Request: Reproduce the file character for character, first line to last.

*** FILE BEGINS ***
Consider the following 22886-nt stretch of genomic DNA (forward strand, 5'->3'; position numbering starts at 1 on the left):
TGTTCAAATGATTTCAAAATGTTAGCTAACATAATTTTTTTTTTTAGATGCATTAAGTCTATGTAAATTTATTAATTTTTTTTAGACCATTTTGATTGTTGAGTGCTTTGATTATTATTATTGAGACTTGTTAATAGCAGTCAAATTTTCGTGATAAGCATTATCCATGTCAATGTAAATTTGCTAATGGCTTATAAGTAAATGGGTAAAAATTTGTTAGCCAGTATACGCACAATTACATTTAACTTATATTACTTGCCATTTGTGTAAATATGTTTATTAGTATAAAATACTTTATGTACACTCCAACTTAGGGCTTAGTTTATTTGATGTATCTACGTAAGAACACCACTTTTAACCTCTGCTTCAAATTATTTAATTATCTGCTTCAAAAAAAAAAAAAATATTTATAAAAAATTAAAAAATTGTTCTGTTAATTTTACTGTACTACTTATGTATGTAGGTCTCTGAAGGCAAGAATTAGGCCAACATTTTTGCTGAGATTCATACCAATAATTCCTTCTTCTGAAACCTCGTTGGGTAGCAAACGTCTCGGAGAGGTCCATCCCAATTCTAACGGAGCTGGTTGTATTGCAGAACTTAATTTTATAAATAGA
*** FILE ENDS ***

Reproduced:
Consider the following 22886-nt stretch of genomic DNA (forward strand, 5'->3'; position numbering starts at 1 on the left):
TGTTCAAATGATTTCAAAATGTTAGCTAACATAATTTTTTTTTTTAGATGCATTAAGTCTATGTAAATTTATTAATTTTTTTTAGACCATTTTGATTGTTGAGTGCTTTGATTATTATTATTGAGACTTGTTAATAGCAGTCAAATTTTCGTGATAAGCATTATCCATGTCAATGTAAATTTGCTAATGGCTTATAAGTAAATGGGTAAAAATTTGTTAGCCAGTATACGCACAATTACATTTAACTTATATTACTTGCCATTTGTGTAAATATGTTTATTAGTATAAAATACTTTATGTACACTCCAACTTAGGGCTTAGTTTATTTGATGTATCTACGTAAGAACACCACTTTTAACCTCTGCTTCAAATTATTTAATTATCTGCTTCAAAAAAAAAAAAAATATTTATAAAAAATTAAAAAATTGTTCTGTTAATTTTACTGTACTACTTATGTATGTAGGTCTCTGAAGGCAAGAATTAGGCCAACATTTTTGCTGAGATTCATACCAATAATTCCTTCTTCTGAAACCTCGTTGGGTAGCAAACGTCTCGGAGAGGTCCATCCCAATTCTAACGGAGCTGGTTGTATTGCAGAACTTAATTTTATAAATAGA